Garden Word of the Day
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The water cycle is a global phenomenon, but something similar is happening in your garden.
In its simplest terms, the water cycle describes how water moves around on the Earth’s surface. It might be moving very slowly as ice in a glacier, whipping around on the wind as a gas, or flowing across the soil surface to water your bean plants. Regardless of its form, the mass of water on Earth stays relatively unchanged. The same is not true of your garden.
Unless you water exclusively from a rain barrel, the water for your garden probably comes from a spigot. If you’ve ever experienced a water main break or a flood, you know just how devastating too much water can be.
Let’s compare the basic aspects of the water cycle from global and gardening perspectives.
The water cycle starts when the sun heats the surface of the planet. Water on the surface is converted to a gas that rises into the atmosphere. The soil of your garden, your driveway and house, and the concrete of your patio also act as heat islands, absorbing the sun’s heat and causing nearby water to evaporate. This is why it’s a good idea to give potted plants sitting on a concrete patio feet that raise them off the surface enough to allow air to flow. This will keep them cooler and reduce the amount of water they need.
Water held within plants is also released. As they perform photosynthesis, gas exchanges must occur. Water is released into the atmosphere as this happens. The combination of evaporation by heat and transpiration by plants is called evapotranspiration.
As water vapor moves around in the atmosphere, the bits of water vapor bump into each other and grab on. Those clusters of water vapor keep getting bigger, condensing into fog, mist, and clouds. If you’ve ever been to Disney World in August, you know exactly what I mean.
Some plants thrive in misty, foggy, humid environments. Others end up with fungal diseases. If humidity is causing problems in your garden, be sure to prune your plants in ways that provide good airflow.
Water falling to the ground is precipitation. Globally, precipitation may mean rain, snow, hail, or sleet. In your garden, that precipitation may be rain, sprinklers, or a garden hose. As precipitation passes through the atmosphere, it collects particles along the way. Those particles are often car fumes, factory pollution, and dust, and those particles reach your soil right along with the water.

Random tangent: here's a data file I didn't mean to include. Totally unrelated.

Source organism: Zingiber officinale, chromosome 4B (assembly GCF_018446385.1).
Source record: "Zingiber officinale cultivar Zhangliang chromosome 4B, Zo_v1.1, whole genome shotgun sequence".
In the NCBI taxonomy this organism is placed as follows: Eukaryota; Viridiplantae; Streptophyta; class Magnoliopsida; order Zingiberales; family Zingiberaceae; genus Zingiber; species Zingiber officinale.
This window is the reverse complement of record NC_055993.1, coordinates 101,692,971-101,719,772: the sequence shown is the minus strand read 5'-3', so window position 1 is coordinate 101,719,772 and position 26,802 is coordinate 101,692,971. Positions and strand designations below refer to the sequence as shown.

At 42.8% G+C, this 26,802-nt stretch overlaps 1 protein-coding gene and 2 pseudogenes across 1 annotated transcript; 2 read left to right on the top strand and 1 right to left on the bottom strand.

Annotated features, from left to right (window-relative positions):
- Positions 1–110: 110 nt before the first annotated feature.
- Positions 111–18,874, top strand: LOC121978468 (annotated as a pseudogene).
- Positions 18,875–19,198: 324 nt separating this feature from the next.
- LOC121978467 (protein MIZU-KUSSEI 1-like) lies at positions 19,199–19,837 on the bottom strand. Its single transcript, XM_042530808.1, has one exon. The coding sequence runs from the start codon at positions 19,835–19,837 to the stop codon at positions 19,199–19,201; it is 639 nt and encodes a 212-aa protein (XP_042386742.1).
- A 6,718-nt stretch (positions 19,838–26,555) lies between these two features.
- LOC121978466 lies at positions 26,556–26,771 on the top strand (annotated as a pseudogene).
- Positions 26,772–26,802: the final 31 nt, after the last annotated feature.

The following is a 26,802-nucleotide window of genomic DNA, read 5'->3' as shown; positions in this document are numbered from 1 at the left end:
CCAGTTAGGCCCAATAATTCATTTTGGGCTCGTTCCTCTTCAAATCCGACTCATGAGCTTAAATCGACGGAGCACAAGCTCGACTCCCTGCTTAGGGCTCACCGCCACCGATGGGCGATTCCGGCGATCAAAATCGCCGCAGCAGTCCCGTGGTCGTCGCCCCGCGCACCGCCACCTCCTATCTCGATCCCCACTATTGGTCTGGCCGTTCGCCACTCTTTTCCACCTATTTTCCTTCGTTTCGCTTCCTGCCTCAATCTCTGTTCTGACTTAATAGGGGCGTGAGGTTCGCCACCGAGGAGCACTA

Water passing from the surface into the ground is called infiltration. Once the water has been absorbed by the soil, it is known as groundwater or soil moisture. Just because water is in the ground does not mean it is available to plants. Compacted soil has poor infiltration rates. And water does not spread smoothly through the soil in all directions.
A fellow gardener called me with a zucchini problem. Her plant kept wilting, even though she was watering it regularly. I asked her if the water was reaching the roots. The phone was silent for a moment before she replied, saying she thought so. I had her go check. She called me back a few minutes later astounded. Even though she had been laying the hose next to her zucchini plant, the water was all veering away in another direction once it infiltrated the soil. I had her create an irrigation ring around her zucchini and it grew much better.
Speaking of growing well, infiltration is how minerals get in the water that feeds our plants. As water enters the soil, some minerals are caught in solution. That solution is then absorbed by plants to provide both food and water. Now, some plant nutrients are more mobile than others. Immobile nutrients aren’t actually immobile, they just need a lot more water to move around. Blossom end rot is an example of irregular irrigation causing what looks like a nutrient deficiency. Most gardens on the West Coast of the US have abundant calcium, but may not be watered regularly enough. [Of course, a lab-based soil test is the only way you can learn what’s really in your soil.]
Water moving across the land is called runoff. Surface runoff, or urban drool, is wasteful and potentially dangerous. As suburban sprinklers miss their mark and water streets and sidewalks instead of lawns, they also carry oil, excess fertilizer, trash, and pollutants into waterways. Please make sure your sprinklers water where you think they do and adjust them as needed.
As you can see, the water cycle is a series of steps that pass through various filters along the way. I once had a student create a variety of natural filtering systems for a science project. She used rocks, leaves, sand, and soil in separate containers to filter muddy water. Which material do you think did the best job of cleaning the water?
I thought it would be the rocks, but I was wrong.
It was the soil.
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